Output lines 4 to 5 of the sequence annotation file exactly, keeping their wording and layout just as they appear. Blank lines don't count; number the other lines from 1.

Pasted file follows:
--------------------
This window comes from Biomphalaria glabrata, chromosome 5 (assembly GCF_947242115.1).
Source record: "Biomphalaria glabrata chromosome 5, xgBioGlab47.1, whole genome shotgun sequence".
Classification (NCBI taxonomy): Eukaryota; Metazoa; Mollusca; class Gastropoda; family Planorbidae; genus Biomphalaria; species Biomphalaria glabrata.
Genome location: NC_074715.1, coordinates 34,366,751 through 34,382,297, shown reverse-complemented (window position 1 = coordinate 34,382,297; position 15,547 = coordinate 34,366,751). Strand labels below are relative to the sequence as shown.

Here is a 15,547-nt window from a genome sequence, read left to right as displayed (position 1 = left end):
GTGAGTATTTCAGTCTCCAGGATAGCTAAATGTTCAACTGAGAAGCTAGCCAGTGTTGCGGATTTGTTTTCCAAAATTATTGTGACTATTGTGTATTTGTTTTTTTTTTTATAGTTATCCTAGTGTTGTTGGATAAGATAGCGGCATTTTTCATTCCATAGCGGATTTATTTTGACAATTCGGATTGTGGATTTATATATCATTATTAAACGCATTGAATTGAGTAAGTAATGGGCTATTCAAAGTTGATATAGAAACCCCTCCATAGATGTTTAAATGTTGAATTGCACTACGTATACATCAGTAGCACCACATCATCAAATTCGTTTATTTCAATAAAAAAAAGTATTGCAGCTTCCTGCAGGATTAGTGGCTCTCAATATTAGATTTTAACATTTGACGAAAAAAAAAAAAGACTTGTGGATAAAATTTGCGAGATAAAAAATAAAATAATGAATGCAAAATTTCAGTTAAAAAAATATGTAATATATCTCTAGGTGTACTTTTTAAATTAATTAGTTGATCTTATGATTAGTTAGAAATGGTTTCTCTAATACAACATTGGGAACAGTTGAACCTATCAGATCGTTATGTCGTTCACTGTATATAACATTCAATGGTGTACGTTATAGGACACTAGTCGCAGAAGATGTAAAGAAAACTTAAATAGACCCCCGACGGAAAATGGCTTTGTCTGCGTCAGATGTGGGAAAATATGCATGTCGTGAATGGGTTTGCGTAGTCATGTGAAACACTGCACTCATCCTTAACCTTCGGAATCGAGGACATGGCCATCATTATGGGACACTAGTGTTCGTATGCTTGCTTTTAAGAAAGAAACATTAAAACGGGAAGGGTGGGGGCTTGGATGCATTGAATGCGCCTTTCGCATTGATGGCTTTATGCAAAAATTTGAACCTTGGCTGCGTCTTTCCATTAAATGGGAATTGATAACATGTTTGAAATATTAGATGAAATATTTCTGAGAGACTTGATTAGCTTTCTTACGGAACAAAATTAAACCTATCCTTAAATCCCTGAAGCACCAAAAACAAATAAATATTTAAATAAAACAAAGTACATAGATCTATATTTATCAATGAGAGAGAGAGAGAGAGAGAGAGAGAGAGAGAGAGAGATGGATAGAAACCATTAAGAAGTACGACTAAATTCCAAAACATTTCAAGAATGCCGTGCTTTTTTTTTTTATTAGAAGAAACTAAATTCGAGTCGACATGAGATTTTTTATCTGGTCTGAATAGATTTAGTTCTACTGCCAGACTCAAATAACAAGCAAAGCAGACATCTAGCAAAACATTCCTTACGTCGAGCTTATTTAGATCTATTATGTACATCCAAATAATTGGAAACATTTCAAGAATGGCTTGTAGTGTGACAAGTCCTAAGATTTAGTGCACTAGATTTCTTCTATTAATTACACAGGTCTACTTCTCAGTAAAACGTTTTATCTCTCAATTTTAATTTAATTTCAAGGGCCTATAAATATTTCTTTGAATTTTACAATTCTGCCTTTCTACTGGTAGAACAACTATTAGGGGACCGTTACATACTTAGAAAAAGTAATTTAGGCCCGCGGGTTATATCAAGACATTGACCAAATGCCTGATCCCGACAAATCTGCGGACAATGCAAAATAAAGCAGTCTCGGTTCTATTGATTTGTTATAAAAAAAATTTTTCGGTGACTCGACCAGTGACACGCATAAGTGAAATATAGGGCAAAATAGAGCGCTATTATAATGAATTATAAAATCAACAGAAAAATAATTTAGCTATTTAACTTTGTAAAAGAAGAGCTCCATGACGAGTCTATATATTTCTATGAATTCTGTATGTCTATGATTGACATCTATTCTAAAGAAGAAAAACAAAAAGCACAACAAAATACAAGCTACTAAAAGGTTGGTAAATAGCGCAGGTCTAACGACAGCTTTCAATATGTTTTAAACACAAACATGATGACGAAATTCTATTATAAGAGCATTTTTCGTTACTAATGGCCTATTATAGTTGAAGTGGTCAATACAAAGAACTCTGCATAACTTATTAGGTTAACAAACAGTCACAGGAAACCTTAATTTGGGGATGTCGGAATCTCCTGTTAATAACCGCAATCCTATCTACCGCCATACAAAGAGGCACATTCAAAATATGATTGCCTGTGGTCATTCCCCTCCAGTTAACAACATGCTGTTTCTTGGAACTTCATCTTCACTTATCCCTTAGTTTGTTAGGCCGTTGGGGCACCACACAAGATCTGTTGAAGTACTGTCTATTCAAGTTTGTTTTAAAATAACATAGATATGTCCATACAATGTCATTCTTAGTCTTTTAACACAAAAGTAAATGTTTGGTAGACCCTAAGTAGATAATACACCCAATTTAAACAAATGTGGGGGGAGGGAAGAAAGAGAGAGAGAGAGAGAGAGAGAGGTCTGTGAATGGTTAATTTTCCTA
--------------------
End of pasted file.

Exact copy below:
Genome location: NC_074715.1, coordinates 34,366,751 through 34,382,297, shown reverse-complemented (window position 1 = coordinate 34,382,297; position 15,547 = coordinate 34,366,751). Strand labels below are relative to the sequence as shown.

Here is a 15,547-nt window from a genome sequence, read left to right as displayed (position 1 = left end):